What is the goal of intimacy and what are the guidelines for a successful relationship? What mitzvot do we have to govern our sexual behaviour, how they can help when problems arise and what if they cause problems? An honest look at our sources and tradition.
Growing up as a minority in the UK Jewish community raises questions: is everything Ashkenazi-centric? Is this a problem? As Jewish communities in the Middle East and Northern Africa dwindle, how do we ensure that customs are not lost? Come and explore these themes whilst we share experiences of growing up in the Jewish community as non-Ashkenazim.
In Tel Aviv, people line the beach-front every day playing Shesh Besh, or Backgammon. Come and line the conference rooms of the Hilton Metropole, pick an opponent and have fun playing this classic game! Participants are highly encouraged to take on someone they didn't previously know!
What do we need to think about when producing Jewish culture for diverse audiences? Are there any differences in the creative process when making art intended for Jews or non-Jews, and what is ‘Jewish’ culture anyway? Join an artist, playwright, poet, & the director of the Jewish Museum, London, for what’s sure to be a thought-provoking discussion.
A mishnah on meaningless vows and the meaning of mitzvah. Limmud takes you one step further in your daf yomi.
This session will explore both the ancient and modern Jewish heritage of Damascus: its history, architecture, town planning and community. It will include new video and photo testimony as part of field work conducted by the presenter Adam Blitz in Damascus, Syria from as recently as October 2017.
Why did the biblical Jacob stop for the night where he did, dream of a ladder and then find God in that place? Reading the story of Jacob wrestling with the angel, the rabbis wonder with whom or what did Jacob struggle. Poets, composers & artists also grapple with these texts, illuminating the power of fear, creativity & the revelation of the sacred.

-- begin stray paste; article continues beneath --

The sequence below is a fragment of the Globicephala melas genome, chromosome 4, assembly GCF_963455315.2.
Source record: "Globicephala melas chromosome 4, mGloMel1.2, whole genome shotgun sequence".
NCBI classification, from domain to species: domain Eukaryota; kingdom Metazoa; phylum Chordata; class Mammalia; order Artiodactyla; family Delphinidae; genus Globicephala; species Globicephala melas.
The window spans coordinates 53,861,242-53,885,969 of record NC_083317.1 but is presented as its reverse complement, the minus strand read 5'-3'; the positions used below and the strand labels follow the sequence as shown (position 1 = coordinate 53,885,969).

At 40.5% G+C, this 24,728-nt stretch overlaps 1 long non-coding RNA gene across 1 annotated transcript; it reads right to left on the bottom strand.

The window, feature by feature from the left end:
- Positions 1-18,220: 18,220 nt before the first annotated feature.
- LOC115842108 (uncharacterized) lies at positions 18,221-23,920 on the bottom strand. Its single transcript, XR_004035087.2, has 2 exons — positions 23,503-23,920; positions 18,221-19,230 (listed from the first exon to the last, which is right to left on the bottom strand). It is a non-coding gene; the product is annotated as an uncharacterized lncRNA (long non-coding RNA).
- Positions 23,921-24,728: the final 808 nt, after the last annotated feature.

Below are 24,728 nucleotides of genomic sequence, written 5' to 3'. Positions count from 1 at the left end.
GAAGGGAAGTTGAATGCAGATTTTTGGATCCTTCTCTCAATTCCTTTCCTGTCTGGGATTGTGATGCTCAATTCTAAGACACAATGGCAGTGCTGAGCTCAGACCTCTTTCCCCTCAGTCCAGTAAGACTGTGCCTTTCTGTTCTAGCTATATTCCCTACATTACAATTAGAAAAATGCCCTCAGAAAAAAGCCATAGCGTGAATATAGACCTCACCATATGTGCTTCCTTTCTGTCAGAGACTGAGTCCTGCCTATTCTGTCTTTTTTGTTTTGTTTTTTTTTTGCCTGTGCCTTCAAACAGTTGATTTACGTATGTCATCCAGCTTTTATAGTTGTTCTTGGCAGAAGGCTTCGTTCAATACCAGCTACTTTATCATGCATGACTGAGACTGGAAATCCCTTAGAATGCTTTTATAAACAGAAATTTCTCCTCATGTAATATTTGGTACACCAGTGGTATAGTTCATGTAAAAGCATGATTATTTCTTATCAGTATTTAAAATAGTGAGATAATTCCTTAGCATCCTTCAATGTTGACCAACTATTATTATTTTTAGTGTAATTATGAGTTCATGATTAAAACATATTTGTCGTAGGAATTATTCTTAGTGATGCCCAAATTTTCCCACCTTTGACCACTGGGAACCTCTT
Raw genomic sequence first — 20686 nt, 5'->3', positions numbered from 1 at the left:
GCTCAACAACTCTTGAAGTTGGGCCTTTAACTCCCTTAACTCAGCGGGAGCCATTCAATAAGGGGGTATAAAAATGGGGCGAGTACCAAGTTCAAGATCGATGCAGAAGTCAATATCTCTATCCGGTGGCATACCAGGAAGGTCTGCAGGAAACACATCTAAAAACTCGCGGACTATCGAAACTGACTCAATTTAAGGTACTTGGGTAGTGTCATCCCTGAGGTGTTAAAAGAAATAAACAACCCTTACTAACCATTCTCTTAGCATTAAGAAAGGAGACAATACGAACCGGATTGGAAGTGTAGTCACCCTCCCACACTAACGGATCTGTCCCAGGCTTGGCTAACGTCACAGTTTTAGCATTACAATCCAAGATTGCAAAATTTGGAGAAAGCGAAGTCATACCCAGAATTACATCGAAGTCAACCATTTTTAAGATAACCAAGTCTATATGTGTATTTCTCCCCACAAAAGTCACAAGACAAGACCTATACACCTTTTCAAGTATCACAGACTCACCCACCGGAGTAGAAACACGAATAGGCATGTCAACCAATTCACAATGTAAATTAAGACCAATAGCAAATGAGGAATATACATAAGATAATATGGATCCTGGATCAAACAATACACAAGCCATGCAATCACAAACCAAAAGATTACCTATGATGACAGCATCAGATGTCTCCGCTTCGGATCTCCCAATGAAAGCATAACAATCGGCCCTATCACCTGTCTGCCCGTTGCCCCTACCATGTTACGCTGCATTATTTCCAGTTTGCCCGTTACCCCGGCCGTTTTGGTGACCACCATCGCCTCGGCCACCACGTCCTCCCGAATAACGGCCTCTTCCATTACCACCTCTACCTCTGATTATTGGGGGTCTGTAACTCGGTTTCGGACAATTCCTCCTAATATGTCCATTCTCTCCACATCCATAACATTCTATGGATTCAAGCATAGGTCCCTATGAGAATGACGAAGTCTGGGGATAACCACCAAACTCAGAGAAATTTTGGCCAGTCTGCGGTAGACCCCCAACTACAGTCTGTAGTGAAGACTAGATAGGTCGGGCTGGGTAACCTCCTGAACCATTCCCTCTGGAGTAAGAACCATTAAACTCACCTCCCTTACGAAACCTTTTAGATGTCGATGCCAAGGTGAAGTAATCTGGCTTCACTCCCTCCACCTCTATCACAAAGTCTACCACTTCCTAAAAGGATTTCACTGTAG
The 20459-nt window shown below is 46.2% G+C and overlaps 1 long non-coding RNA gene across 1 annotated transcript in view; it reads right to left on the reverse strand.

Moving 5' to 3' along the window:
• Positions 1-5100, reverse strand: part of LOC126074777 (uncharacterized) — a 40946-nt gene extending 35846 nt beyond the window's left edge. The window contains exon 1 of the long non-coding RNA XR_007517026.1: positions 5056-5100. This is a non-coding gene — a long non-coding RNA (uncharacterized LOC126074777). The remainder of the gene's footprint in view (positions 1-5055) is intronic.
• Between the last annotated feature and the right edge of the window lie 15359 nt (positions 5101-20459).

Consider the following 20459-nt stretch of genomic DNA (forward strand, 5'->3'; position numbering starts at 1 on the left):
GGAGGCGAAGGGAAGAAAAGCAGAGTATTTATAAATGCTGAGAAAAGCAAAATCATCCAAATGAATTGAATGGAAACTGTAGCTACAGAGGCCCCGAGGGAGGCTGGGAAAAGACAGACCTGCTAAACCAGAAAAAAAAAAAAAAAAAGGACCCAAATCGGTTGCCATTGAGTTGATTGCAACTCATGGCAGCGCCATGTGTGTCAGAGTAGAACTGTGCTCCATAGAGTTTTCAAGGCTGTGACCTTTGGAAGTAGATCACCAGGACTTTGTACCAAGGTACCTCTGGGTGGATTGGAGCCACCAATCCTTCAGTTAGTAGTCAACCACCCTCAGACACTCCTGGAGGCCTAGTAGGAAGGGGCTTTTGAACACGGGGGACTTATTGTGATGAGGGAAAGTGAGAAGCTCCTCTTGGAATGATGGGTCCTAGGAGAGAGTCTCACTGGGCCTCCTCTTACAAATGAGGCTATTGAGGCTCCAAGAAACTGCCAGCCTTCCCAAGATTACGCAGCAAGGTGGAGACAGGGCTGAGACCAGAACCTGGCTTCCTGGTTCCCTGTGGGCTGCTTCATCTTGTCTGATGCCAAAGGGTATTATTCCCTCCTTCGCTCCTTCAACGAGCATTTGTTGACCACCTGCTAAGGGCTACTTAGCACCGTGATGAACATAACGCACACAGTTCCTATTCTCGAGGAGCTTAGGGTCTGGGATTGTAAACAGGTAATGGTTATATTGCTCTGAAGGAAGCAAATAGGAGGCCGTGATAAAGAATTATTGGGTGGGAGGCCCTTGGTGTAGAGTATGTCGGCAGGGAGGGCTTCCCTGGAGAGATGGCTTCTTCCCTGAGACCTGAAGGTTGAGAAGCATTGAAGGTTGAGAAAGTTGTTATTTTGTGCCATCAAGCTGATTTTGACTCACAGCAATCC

Managing our money is a reflection of our values and brings into focus some of the difficult decisions we make about our use of money. How can we align our values and the ways we use our money within our families, in our giving to others and within our communities? Led by a rabbi and accountant we will explore dilemmas and Jewish texts about money.
Discover the potential for Jewish rituals to mark meaningful moments in life – from finishing medical treatment, to setting off on travels, to moving house, to going to sleep at night. Learn from examples created in the life of both a congregation and a youth movement, and ponder new possibilities for ritual in your life or your community.
Andrea believes we have the duty to honour the memory of the Romani victims of the Nazi genocide. How? He even has some ideas to share!
It’s been a big year for research on antisemitism in the UK with multiple new surveys and books published. The panellists will attempt to ‘digest’ all this new information and ask the big question - how do we research antisemitism today? And how much do numbers matter?
Every survivor has a unique and special story. From hidden children, to partisans in the forest, to Kindertransport, to those liberated from camps, this session is a chance for participants to tell personal family stories. Develop a theme or format to expand your stories into full essays, novels, or memoir chapters - please bring something to write with.
The Juedische Kulturbund: started after Jews were dismissed from the performing arts, the Jewish Cultural Association put on 8,457 events across Germany between 1933-38, from operas & plays to solo acts, to bring ‘joy, relief, & the eternal values’ of poetry, drama & music to give strength & solace. How did it work & what did it achieve?
Maimonides and Hasdai Crescas interpreted the same rabbinic midrash in different ways. We’ll see how their interpretations raise questions about the place of scepticism in Judaism.
There were three groups of ways of getting out of Nazi Europe: on Kindertransport, with a guarantor, or taking a job which no one wanted, such as a maid, butler or cook. The Quakers were the only organisation which organised anything for the Jews of Nazi Europe.
Jewish feminists began wrestling with gender in prayer, especially G-d-language, 25+ years ago. Yet in most Jewish spaces the language still reinforces an image of men addressing a male G-d. Why? How does language impact identity, community, religious authority? Come explore what liturgy evokes in you and try on ways to navigate gender and prayer.